aging, becoming your parents, married life
via Pexels and Pexels

When do we start becoming our parents?

If you’ve seen any of the Progressive Insurance commercials featuring Dr. Rick and laughed, then you’re probably in danger of becoming like your parents at some time in the near future.

In the ads, Dr. Rick explains to a millennial woman that if there are so many throw pillows on your couch that you're not sure where to sit, then you’ve become your mom. In another clip, he reminds a millennial man who’s coaching a plumber beneath his sink that "You hired him."

Progressive has labeled the process of becoming your parents as “parentamorphosis.”


We are all on a collision course for the inevitable parentamorphosis but when does it happen for most? According to the Daily Mail, a 2019 study commissioned by Dr. Julian De Silva, a plastic surgeon in London, has found that most women start becoming their mothers at around the age of 33 and men begin the process of turning into their fathers a year later, at 34.

The poll surveyed 2,000 people.

"We all turn into our parents at some point in our lives—and that is something to be celebrated," said De Silva. "Becoming parents is the main trigger and lifestyle factors are also important."

Early signs that women are becoming their mothers include watching the same television shows, using the same sayings and picking up similar hobbies. If you’ve ever told a child, “If you’re bored then you’re boring,” then you may have already become your mother.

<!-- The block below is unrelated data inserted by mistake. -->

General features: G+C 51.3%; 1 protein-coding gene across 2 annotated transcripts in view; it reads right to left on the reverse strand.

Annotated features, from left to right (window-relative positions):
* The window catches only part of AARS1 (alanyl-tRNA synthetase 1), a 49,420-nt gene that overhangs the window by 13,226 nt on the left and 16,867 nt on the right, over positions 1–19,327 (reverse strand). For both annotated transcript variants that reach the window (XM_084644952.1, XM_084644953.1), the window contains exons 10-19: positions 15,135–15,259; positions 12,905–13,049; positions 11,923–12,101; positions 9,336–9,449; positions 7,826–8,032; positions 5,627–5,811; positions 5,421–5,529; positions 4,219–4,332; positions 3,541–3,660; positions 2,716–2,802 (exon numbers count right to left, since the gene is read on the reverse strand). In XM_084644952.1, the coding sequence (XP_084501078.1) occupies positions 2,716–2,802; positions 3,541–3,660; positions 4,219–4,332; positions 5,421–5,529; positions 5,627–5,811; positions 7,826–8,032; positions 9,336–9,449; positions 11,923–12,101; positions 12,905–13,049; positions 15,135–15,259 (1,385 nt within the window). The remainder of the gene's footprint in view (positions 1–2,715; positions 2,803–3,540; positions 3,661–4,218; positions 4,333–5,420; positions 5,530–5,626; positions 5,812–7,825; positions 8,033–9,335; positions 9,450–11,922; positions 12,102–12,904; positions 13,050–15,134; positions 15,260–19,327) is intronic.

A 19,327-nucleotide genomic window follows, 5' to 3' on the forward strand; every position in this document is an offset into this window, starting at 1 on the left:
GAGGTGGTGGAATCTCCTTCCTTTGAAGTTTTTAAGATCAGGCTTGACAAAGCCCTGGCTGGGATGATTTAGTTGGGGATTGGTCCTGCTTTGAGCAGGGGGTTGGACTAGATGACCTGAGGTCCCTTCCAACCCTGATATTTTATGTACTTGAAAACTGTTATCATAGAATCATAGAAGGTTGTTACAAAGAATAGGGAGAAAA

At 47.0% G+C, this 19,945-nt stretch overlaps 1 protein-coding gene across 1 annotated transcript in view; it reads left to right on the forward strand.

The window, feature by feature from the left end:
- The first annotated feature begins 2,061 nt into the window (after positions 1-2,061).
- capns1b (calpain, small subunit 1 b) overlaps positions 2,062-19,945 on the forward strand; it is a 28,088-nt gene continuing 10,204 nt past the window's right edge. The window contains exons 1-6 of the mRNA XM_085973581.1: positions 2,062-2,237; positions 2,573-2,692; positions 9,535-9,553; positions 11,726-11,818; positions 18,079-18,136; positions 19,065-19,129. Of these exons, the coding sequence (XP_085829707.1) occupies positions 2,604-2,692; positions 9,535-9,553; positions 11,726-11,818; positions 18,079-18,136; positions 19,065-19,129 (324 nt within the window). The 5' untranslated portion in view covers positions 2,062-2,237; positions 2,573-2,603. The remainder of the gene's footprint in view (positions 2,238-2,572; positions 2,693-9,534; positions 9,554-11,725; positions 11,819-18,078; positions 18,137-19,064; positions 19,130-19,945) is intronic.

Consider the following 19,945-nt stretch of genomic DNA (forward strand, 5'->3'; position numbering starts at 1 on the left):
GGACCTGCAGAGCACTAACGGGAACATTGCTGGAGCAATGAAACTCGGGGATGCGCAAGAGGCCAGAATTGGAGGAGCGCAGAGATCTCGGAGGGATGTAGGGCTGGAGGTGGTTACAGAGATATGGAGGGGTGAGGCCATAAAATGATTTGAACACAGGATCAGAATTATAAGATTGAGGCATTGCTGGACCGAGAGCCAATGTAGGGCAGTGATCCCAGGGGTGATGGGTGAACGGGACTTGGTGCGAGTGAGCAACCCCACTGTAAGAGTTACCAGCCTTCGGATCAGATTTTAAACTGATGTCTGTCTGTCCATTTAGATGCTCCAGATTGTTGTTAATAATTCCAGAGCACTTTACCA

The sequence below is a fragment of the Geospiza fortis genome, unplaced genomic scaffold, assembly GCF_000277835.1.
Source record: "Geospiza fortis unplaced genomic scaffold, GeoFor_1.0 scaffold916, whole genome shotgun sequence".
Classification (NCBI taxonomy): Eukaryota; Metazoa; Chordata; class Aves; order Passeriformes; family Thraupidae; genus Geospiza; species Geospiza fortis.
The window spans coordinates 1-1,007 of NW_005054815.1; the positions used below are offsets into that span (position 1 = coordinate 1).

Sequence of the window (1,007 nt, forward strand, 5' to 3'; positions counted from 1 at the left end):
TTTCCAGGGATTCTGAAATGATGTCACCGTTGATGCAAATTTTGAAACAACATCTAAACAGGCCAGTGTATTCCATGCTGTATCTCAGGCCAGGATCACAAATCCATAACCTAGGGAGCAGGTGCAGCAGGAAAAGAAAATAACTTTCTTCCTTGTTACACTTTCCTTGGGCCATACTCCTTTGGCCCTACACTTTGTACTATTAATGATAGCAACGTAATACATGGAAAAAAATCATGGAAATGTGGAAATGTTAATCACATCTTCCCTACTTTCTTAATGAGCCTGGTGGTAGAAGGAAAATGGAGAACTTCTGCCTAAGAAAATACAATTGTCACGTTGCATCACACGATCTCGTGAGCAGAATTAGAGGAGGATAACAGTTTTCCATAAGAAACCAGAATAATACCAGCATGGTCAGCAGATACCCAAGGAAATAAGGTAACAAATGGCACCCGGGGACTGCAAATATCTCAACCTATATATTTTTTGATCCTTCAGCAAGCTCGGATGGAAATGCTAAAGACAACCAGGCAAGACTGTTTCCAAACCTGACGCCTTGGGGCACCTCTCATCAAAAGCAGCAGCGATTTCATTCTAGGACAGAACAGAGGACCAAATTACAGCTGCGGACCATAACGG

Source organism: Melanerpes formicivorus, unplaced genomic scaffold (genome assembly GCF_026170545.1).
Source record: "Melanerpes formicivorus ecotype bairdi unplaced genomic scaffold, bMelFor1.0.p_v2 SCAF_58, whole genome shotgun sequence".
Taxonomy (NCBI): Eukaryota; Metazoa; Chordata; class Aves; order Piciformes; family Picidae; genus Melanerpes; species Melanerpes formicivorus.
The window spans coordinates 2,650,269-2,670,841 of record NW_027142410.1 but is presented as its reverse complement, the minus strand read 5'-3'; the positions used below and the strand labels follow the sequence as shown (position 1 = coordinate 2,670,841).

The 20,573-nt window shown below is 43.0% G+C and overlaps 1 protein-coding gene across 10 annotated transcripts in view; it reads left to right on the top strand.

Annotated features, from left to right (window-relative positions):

For men, the signs include adopting their father’s political opinions, shutting off lights in rooms that aren’t being used and listening to an oldies radio station instead of today's hits.

If you’ve ever considered giving yourself three hours to get to the airport, you’ve probably already become your dad.

But is becoming your parents such a bad thing? There’s something comforting about setting aside the need to appear cool or keeping up with the latest trends. There’s something nice about choosing clothing based on comfort level and having life dialed in to the point where you’ve got most things down to a system.

There’s a great line in the Bob Dylan song “It's Alright, Ma (I'm Only Bleeding)” where he sings, “he not busy being born, is busy dying.”

When we become our parents are we continuing to grow and expand our horizons? Or have we decided to become closed-minded and rigid? I guess that depends on who your parents are. But far too often when people settle down and have kids they end up becoming set in their ways as the world around them continues to change.

Shane Snow wrote in the Harvard Business Review that researchers have identified a simple idea that helps people remain open-minded as they age: “intellectual humility.”

Researchers believe that by practicing this concept, people retain the willingness to change plus the wisdom to know when they shouldn’t. They also found that people who display “openness to new experiences” are also more likely to keep up with a changing world.

It seems the key to successfully completing the parentamorphosis process is to embrace the wonderful aspects of getting older like having a few more dollars in the bank, a well-stocked pantry and the wherewithal to get an oil change before it’s too late while also realizing that it’s important to—as Bob Dylan says—keep “busy being born.”

Moricz was banned from speaking up about LGBTQ topics. He found a brilliant workaround.